This summer, the Dallas Museum of Art
debuts a selection of recently acquired contemporary and decorative art works in Contemporary Art + Design: New Acquisitions. Jointly organized by the Museums decorative arts and design and contemporary art curators, Contemporary Art + Design is the first special exhibition to debut since the Museums reopening, after closing in mid-March due to the COVID-19 pandemic. The dynamic group of featured artists and designers in this new show includes Firelei Báez, Derek Fordjour, Shara Hughes, Misha Kahn, Kiff Slemmons, and Tomie Ohtake, among others. The 32 works on view are diverse in media and disciplines, and most were acquired in the past two years. They vividly demonstrate the DMAs commitment to supporting emerging talents, exhibiting work with local relevance, and placing a global perspective at the forefront.
Contemporary Art + Design is co-curated by Sarah Schleuning, Interim Chief Curator and The Margot B. Perot Senior Curator of Decorative Arts and Design, and the Museums team of contemporary art curators, led by Dr. Anna Katherine Brodbeck, Hoffman Family Senior Curator of Contemporary Art, and including Dr. Vivian Li, The Lupe Murchison Curator of Contemporary Art, and Vivian Crockett, The Nancy and Tim Hanley Assistant Curator of Contemporary Art. The exhibition is on view in the Museums Hoffman Galleries beginning August 30 through March 7, 2021, and is included in free general admission.
Featuring contemporary artists and designers from 11 countries, the exhibition includes paintings, jewelry, furnishings, and other design objects, reflecting the global commitment of the DMAs acquisitions program. Contemporary paintings by artists Harold Ancart, Firelei Báez, Ann Craven, Sarah Crowner, Derek Fordjour, Rashid Johnson, Shara Hughes, Chris Ofili, Tomie Ohtake, Marjorie Norman Schwarz, and Michael Williams illustrate a range of new and emerging approaches to landscapes and still lifes. The painters inventive treatment of organic forms resonates with surrounding design works, which employ a variety of media and applications. Featured works include jewelry by Robert Baines, Bruno Martinazzi, Jiro Kamata, and Kiff Slemmons, and Fulani earrings from Mali; furnishings by Ron Arad and Misha Kahn, and a textile by Nicholas Weddell.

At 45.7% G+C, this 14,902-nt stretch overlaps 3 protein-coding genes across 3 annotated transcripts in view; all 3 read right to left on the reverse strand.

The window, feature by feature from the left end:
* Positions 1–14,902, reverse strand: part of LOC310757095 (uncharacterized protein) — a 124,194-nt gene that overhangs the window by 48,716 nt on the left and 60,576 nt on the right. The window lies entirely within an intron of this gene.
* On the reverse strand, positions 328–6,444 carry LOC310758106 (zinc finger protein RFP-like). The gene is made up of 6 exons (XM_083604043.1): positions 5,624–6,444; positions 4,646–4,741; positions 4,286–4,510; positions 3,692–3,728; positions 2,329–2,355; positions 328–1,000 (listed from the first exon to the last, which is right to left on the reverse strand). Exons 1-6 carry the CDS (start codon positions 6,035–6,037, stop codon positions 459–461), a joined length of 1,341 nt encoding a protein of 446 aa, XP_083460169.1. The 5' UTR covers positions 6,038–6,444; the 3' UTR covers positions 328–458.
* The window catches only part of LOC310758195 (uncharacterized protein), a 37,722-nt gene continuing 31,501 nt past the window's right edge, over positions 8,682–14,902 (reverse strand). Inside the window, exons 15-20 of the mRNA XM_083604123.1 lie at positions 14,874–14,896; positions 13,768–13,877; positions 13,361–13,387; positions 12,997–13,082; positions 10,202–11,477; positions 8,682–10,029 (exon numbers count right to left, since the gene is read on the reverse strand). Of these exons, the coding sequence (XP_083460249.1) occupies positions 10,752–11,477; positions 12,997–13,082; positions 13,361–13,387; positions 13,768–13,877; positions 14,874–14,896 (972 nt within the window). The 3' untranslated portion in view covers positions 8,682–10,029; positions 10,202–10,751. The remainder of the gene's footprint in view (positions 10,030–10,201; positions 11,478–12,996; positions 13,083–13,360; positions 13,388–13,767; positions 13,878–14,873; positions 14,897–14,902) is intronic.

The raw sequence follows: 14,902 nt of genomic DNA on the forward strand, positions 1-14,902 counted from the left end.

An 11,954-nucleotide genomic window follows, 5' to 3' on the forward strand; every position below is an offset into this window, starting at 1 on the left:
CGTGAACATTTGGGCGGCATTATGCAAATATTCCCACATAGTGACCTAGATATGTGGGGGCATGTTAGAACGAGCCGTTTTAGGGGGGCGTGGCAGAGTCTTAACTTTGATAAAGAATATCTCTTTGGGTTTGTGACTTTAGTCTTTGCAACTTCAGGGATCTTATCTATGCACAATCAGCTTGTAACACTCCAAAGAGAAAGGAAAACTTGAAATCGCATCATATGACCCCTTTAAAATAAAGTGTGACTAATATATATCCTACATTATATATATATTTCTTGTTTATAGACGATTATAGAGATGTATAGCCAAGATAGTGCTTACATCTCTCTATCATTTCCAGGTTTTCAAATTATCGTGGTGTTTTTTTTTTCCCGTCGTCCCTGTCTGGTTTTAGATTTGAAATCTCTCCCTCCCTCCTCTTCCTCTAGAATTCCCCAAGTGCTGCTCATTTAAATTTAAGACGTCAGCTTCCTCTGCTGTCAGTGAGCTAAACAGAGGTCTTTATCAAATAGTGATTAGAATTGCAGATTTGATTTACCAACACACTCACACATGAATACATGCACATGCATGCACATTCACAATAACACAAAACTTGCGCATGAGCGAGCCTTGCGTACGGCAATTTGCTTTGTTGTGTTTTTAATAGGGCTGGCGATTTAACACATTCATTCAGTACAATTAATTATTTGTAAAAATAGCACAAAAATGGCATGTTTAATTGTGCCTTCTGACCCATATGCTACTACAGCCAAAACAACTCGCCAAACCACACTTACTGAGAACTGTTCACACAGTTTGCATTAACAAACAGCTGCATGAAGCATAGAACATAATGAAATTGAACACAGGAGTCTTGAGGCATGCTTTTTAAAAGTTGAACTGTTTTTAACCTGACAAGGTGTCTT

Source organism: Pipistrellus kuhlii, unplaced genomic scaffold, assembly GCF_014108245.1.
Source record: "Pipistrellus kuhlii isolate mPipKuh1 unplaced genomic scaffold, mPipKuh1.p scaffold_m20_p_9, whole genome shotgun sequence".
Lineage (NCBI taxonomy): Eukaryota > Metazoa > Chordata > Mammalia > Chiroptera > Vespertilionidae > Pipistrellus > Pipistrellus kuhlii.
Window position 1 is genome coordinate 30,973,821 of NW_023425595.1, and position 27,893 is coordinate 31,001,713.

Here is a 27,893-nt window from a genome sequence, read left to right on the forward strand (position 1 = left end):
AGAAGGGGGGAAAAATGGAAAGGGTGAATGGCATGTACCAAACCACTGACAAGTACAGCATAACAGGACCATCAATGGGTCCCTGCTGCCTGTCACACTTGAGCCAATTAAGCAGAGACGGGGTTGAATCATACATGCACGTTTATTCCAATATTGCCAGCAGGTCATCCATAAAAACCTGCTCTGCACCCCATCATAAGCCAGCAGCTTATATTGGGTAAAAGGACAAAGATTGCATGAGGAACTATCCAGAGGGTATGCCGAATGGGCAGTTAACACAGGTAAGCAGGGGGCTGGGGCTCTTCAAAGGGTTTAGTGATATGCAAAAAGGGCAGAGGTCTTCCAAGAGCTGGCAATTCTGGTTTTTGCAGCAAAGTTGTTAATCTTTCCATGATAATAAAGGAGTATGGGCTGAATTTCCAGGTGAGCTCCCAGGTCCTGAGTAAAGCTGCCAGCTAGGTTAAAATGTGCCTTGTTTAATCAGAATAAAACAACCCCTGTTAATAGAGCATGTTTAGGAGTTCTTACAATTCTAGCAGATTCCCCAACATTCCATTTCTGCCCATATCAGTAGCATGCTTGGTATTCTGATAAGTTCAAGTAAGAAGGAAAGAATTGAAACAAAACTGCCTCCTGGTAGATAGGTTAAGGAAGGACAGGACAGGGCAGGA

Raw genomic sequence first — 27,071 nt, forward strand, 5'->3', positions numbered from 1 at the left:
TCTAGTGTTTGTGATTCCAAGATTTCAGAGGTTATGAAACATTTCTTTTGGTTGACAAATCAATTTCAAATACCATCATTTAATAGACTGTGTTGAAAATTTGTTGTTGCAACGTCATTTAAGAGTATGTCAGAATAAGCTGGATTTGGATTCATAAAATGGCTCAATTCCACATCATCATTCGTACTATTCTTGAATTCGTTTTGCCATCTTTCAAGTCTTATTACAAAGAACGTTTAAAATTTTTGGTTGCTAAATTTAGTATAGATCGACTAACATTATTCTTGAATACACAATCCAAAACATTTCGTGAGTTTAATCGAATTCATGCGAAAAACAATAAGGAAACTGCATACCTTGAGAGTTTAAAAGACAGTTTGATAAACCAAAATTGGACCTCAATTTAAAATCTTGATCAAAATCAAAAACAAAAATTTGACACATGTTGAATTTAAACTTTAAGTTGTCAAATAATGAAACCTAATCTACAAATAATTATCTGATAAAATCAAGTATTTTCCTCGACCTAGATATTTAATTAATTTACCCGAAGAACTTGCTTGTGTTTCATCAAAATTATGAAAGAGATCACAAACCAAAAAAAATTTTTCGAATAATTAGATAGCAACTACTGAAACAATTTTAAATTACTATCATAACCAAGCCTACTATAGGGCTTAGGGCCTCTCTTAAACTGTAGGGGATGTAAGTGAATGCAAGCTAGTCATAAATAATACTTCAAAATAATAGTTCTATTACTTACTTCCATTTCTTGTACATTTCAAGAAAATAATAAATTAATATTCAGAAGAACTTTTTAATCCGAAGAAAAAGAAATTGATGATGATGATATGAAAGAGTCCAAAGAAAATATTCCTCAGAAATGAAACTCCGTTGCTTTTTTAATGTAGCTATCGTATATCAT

We are thrilled to welcome visitors back to the DMA to enjoy the offerings in our galleries and escape the day-to-day through the stories told by our exhibitions and works of art. Our audiences bring our galleries to life, said Dr. Agustín Arteaga, the DMAs Eugene McDermott Director. While we were unable to receive visitors at the Museum, our staff remained determined to create opportunities for our community to engage with art online and from home. Our curators looked to our collection to find ways to reflect on the time we are living in. We are so pleased to now present Contemporary Art + Design. This exhibition demonstrates the unique and exciting departmental collaborations that are possible at the DMA, as well as the global approach of our acquisitions and exhibitions programs. We hope visitors find these new additions to our collection inspiring and engaging.
Over the past few years, our curatorial team has worked to build the collection in a way thats more reflective of our community and our place in the world, both locally grounded and globally reaching, added the exhibition curators. This exhibition is an exciting opportunity not only to see so many of these new acquisitions together, but also to illustrate the compelling new directions weve been taking with the collection.
Freedmans Field by the late artist and longtime Dallas resident Tracy Hicks is one of the most recent acquisitions featured in the exhibition. Previously exhibited at the DMA in the 1994 focus exhibition Encounters 5: Damien Hirst and Tracy Hicks, Freedmans Field is an assemblage of artifacts arranged on a table to resemble four place settings. Hicks created the work between 1990 and 1994 using items that resurfaced during the construction of the Dallas Arts District, on land that was once part of an African American community founded by formerly enslaved people called Freedmans Town or North Dallas. The work exemplifies Hickss practice of collecting and preserving, and it is an important reclamation of a demolished past.